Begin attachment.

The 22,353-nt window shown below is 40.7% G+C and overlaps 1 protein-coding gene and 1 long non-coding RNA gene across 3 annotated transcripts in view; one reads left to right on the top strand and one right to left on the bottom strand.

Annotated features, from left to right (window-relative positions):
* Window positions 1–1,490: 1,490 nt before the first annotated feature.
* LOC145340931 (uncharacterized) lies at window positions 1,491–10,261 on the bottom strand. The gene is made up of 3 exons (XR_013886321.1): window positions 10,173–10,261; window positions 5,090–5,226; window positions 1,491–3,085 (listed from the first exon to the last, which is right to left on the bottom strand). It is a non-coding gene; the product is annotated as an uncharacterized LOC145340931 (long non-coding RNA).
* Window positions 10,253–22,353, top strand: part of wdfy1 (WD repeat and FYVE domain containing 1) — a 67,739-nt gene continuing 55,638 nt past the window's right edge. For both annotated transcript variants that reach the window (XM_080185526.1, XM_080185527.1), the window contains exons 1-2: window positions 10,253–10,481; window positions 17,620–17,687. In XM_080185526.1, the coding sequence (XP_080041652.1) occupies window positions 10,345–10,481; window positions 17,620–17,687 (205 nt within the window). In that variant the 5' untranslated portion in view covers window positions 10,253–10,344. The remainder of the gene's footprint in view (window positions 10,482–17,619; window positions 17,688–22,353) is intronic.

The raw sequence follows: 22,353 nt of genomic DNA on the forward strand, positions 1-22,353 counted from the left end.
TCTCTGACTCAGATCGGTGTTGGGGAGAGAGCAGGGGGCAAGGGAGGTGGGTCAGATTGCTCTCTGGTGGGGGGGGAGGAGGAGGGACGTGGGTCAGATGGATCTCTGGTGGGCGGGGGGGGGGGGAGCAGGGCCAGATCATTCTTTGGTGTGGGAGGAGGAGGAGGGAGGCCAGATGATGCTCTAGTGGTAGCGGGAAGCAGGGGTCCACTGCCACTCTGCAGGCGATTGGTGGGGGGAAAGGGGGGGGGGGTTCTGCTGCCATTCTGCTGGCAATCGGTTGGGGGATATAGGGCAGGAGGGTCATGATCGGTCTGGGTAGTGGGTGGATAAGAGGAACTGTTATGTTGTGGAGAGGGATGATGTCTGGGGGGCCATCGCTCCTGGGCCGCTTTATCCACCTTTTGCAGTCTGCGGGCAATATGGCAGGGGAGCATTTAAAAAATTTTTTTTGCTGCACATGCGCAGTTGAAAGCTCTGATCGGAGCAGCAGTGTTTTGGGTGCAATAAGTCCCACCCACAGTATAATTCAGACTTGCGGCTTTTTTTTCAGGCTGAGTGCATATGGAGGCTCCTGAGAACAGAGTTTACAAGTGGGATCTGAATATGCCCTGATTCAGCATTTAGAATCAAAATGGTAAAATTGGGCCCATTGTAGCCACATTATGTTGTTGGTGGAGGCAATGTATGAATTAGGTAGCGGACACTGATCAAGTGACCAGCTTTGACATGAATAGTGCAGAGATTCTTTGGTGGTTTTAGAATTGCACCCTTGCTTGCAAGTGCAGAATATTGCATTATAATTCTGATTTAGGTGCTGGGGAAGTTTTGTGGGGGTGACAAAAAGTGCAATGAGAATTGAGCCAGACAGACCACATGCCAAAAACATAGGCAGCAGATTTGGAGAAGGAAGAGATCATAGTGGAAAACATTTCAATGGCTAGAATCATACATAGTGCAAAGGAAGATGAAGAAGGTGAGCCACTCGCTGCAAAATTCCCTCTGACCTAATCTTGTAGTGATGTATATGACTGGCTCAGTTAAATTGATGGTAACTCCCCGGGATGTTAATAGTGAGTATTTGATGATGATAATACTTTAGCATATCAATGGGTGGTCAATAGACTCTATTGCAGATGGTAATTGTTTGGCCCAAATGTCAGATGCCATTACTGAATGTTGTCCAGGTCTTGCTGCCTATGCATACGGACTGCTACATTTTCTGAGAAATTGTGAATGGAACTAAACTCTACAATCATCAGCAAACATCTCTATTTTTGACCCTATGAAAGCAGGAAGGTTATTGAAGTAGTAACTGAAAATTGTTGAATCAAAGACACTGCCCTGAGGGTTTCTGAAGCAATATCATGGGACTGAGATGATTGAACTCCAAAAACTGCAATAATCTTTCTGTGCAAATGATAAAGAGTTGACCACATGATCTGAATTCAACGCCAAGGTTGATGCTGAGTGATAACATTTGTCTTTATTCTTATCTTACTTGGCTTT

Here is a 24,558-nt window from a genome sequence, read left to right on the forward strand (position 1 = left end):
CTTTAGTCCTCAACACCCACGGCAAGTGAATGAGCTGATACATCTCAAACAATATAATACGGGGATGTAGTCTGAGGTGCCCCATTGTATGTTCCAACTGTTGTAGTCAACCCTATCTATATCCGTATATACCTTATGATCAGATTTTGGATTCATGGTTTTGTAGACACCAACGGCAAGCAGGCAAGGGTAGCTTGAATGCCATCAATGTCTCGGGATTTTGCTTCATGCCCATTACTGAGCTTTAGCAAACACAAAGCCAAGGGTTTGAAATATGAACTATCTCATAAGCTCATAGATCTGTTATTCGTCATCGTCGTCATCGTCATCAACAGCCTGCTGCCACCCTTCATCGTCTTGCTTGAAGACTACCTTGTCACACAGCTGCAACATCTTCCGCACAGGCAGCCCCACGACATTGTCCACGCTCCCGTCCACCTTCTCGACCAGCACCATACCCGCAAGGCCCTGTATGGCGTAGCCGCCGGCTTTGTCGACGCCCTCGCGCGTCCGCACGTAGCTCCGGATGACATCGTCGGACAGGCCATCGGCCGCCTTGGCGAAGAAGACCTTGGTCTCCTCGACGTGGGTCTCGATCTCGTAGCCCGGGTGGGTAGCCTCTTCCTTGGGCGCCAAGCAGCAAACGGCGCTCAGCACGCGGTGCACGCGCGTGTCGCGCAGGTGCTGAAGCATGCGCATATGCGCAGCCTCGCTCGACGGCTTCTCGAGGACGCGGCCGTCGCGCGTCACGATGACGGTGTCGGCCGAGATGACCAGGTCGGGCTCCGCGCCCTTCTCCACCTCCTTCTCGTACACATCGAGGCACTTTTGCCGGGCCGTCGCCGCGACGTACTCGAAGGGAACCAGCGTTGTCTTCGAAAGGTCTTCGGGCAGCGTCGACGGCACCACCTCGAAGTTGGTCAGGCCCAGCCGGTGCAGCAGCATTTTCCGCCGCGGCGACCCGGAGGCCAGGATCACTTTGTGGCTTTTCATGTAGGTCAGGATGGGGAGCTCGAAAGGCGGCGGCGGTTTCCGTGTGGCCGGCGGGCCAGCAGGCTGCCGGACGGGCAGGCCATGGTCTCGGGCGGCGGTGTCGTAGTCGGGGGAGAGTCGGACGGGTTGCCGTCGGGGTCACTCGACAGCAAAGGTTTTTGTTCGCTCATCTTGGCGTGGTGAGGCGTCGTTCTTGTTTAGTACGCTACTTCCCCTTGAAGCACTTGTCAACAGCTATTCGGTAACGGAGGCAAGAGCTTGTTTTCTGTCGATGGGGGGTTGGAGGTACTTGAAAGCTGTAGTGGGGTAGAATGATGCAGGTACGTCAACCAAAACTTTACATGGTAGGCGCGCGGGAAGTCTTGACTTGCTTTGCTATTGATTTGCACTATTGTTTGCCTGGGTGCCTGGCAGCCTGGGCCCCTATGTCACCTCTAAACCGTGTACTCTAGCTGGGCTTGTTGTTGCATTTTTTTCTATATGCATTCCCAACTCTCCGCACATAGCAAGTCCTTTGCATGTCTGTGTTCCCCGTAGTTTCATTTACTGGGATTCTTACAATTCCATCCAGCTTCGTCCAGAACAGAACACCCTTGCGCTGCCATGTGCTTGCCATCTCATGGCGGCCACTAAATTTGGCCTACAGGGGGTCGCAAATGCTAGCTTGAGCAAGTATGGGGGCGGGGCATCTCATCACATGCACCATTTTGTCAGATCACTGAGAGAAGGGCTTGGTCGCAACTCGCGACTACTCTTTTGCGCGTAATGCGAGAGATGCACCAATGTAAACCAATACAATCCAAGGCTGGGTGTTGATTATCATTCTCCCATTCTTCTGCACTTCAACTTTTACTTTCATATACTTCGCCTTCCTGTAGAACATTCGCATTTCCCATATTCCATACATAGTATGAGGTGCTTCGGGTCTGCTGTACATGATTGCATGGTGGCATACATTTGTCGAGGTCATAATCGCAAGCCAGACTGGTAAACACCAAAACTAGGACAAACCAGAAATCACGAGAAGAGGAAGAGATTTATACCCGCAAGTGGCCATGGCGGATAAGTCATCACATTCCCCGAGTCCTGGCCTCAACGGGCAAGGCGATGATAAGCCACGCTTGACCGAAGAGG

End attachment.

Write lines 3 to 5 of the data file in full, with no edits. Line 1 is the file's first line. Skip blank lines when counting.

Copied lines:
* Window positions 1–1,490: 1,490 nt before the first annotated feature.
* LOC145340931 (uncharacterized) lies at window positions 1,491–10,261 on the bottom strand. The gene is made up of 3 exons (XR_013886321.1): window positions 10,173–10,261; window positions 5,090–5,226; window positions 1,491–3,085 (listed from the first exon to the last, which is right to left on the bottom strand). It is a non-coding gene; the product is annotated as an uncharacterized LOC145340931 (long non-coding RNA).
* Window positions 10,253–22,353, top strand: part of wdfy1 (WD repeat and FYVE domain containing 1) — a 67,739-nt gene continuing 55,638 nt past the window's right edge. For both annotated transcript variants that reach the window (XM_080185526.1, XM_080185527.1), the window contains exons 1-2: window positions 10,253–10,481; window positions 17,620–17,687. In XM_080185526.1, the coding sequence (XP_080041652.1) occupies window positions 10,345–10,481; window positions 17,620–17,687 (205 nt within the window). In that variant the 5' untranslated portion in view covers window positions 10,253–10,344. The remainder of the gene's footprint in view (window positions 10,482–17,619; window positions 17,688–22,353) is intronic.